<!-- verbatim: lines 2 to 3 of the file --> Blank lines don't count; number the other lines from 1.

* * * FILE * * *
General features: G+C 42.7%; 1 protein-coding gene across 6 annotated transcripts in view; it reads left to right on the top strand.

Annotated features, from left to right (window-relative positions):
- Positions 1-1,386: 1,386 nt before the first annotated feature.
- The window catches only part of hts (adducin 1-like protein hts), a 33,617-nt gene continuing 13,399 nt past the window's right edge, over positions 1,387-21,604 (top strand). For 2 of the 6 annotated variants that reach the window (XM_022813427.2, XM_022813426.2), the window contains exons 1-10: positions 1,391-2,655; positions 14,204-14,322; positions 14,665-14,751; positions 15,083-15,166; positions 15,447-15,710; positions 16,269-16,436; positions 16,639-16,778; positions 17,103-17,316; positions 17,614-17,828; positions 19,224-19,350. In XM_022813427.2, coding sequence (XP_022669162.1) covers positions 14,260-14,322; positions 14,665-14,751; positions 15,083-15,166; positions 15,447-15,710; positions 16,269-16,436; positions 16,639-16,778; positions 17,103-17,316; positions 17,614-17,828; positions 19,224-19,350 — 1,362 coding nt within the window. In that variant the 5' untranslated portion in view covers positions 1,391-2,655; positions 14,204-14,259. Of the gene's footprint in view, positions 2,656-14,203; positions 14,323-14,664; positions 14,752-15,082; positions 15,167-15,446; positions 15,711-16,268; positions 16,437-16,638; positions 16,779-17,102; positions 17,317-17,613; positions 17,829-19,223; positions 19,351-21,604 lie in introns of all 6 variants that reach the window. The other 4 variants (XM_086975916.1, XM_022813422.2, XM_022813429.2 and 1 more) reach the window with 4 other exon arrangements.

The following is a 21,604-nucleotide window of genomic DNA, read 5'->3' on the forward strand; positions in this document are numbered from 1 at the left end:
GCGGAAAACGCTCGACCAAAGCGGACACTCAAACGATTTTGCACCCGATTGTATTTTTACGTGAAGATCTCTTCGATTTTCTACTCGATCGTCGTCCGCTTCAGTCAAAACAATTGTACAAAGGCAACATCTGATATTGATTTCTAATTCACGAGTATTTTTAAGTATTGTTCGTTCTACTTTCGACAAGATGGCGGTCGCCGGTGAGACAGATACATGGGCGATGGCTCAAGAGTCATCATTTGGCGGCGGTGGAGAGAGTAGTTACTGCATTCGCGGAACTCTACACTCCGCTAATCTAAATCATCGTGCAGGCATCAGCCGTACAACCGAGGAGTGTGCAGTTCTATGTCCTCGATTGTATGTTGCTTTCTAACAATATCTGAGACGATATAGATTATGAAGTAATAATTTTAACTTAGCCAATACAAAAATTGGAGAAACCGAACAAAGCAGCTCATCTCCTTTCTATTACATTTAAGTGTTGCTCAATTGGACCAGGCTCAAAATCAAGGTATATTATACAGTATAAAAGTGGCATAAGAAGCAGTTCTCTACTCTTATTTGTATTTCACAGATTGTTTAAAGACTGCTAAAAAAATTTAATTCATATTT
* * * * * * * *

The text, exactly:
Annotated features, from left to right (window-relative positions):
- Positions 1-1,386: 1,386 nt before the first annotated feature.